you were made for this (evewithanapple) wrote in little_details,
you were made for this

Jewish attitudes to/vocabulary about homosexuality (New York, 1900s)

Setting: New York City (Lower East Side) circa 1905
Googled: Judaism and homosexuality, Judaism and sin, historic New York gay community, Lower East Side gay history, Judaism homosexuality history

This is a bit of a weird question, so bear with me. My character is a young Jewish man who's fallen in love with his two best friends and realized he's poly (he already knew he was queer). Obviously since this is an OT3 fic set in the 1900s, I'm stretching plausibility a bit, but I'd like his dialogue/internal monologue to sound as authentic as possible, and not me superimposing my secular-modern-culturally-Anglican thought process onto him. My question is, what kind of language would he be using to describe himself/his feelings here? I'm worried that the way I'm having him talk is too Christian-centric- i.e. based on ideas of guilt and sin rather than the way a religious Jewish person might view "forbidden" urges and feelings. For instance, this is him thinking about himself:

His eyes slid from one to the other, and instead of finding some relief in one’s gaze, he only felt his horror and shame magnify [. . .] his friends were, of course, unfailingly friendly and kind, but the kindness itself was what shamed him- knowing that he was entering their home and bringing the sickness in his brain with him [. . .] And yet, he couldn’t seem to stay away. He knew that each time he returned, he was doing so out of his own weakness and temptation, but at the same time, he found that he needed it.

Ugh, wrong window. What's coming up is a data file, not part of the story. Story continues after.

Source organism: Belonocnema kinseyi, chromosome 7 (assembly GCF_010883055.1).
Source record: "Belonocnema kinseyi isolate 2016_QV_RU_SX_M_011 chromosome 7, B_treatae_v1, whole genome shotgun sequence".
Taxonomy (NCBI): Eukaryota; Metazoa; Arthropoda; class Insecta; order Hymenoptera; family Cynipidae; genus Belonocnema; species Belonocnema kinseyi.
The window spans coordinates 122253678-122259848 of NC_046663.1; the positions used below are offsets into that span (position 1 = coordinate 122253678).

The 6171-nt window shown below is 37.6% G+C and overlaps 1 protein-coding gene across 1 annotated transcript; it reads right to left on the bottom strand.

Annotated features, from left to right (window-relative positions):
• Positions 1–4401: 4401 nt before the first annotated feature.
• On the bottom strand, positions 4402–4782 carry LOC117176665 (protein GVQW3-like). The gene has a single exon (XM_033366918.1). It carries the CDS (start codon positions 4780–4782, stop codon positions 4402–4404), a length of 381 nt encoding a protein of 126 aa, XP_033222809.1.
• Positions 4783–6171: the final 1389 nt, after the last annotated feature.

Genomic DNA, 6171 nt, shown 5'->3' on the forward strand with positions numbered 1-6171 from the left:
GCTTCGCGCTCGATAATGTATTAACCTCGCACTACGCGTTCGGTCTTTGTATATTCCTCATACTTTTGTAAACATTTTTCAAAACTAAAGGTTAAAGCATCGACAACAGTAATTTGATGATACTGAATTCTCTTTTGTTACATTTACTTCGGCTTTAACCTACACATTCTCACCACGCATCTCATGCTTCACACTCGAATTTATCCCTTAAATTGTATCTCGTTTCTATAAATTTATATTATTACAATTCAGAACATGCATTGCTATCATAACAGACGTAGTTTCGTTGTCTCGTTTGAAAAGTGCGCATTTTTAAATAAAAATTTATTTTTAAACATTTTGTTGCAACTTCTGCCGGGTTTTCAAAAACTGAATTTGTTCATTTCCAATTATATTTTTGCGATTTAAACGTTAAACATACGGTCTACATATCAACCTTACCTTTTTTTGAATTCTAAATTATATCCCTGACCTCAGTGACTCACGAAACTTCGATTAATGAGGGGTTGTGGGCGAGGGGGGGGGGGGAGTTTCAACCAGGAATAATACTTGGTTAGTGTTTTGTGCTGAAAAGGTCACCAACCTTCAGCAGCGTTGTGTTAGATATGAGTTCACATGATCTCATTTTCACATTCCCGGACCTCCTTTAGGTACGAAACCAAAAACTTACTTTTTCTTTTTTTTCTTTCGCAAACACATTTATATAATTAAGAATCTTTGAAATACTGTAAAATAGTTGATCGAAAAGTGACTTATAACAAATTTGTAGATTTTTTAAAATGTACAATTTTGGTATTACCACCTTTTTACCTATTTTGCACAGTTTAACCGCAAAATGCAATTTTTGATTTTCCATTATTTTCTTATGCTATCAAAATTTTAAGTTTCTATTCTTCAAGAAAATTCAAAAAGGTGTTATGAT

Is this a likely thought process for him to have? Or should his focus be elsewhere (i.e. I'm shaming my family/this is forbidden by the Torah/etc) rather than on himself and his friends?
Tags: 1900-1909, usa: new york: new york city, ~homosexuality: history, ~religion: judaism
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